Martin Luther King, Jr. and Jews in the Civil Rights Movement
This weekend we honor civil rights pioneer Martin Luther King, Jr, who helped pave the way for a new era of racial integration in America. But he didn’t do it alone. In honor of MLK Day weekend, enjoy a sampling of our past year of special coverage on Jewish involvement in the Civil Rights Movement, online and in print.
In July/August, Marc Fisher of The Washington Post brought us on a journey back to Hattiesburg, Mississippi in the year of 1964. During that long, hot summer, the Jews of Hattiesburg met their northern cousins on the front lines of the Civil Rights Movement—and the two didn’t always get along.
Reader David Goldstick recalls his experience defending the Freedom Riders as a young attorney just after the passage of the Civil Rights Act. Reader Avis D. Miller recalls fighting against housing discrimination, inspired by the plight of parents who had faced housing discrimination as Jews.
Rachel Nierenberg Pasternak and Rachel Eskin Fisher, producers of the documentary film Joachim Prinz: I Shall Not Be Silent, tell the story of a remarkable rabbi who bridged two peoples. By connecting the Civil Rights Movement to his experience as a rabbi in Germany under the Hitler regime, Prinz forged a powerful connection between blacks and Jews.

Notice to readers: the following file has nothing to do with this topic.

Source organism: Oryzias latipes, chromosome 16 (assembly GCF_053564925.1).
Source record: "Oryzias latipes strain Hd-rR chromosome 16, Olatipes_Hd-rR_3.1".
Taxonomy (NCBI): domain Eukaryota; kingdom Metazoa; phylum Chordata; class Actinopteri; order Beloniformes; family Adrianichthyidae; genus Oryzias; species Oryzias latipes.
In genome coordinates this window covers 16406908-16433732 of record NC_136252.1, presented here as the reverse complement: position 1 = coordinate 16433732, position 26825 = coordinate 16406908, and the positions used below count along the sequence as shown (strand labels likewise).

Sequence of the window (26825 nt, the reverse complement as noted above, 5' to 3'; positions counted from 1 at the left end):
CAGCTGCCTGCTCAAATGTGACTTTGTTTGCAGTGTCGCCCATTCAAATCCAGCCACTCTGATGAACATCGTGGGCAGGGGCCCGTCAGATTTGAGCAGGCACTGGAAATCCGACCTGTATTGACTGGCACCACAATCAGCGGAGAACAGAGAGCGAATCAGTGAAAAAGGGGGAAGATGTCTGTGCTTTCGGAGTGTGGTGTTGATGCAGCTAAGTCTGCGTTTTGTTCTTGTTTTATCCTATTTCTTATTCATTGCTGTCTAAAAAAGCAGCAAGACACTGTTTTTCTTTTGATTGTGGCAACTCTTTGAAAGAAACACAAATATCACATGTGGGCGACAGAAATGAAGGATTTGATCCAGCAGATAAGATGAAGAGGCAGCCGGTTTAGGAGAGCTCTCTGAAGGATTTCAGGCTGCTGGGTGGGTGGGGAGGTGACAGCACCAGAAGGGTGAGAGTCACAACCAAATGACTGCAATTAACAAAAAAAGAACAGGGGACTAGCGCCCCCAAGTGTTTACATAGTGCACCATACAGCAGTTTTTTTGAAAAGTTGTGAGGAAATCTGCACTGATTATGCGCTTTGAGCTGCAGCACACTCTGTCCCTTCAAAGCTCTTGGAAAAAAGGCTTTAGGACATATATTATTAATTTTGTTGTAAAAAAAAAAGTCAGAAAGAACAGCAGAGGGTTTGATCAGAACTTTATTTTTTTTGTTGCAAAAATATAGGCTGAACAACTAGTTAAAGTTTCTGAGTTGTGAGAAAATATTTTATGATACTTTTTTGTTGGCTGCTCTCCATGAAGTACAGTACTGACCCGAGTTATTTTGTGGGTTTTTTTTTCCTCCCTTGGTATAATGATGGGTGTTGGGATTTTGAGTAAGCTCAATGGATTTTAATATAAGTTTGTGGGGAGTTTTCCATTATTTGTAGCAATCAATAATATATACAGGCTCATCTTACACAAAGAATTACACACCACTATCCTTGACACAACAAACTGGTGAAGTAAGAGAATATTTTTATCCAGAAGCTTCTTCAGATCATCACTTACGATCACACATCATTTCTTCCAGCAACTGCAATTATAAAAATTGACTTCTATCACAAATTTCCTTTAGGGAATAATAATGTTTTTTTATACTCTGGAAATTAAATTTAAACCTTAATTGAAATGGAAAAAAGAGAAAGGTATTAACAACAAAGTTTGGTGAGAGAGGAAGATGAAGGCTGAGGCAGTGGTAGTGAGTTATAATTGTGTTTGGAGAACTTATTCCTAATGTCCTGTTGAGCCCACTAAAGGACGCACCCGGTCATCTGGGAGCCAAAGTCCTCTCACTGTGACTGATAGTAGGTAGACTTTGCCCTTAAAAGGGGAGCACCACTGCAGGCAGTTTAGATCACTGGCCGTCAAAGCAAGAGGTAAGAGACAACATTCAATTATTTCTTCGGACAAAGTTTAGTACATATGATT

Two more personal stories: Reader Batya Miller tells the story of how her father, an Orthodox rabbi, led a key interfaith rally for civil rights. Meanwhile, Harriet Fischer Englander recounts her eye-opening experience as a Freedom Rider traveling from NYU to Maryland.
Murray White shares the story of his father, Lee C. White, advisor to Presidents John F. Kennedy and Lyndon B. Johnson, who inspired the presidential speech that spurred the Voting Rights Act. “It is universally regarded as one of the high points—if not the high point—of LBJ’s presidency,” says Murray White. Meanwhile, Edith Claman tells her family’s experience desegregating a North Carolina Factory Desegregation—and what happened next.
This essay by Dina Weinstein delves into the contribution of Mendy Samstein, one of the movement’s few core, long-time Jewish staff members and an architect of Freedom Summer.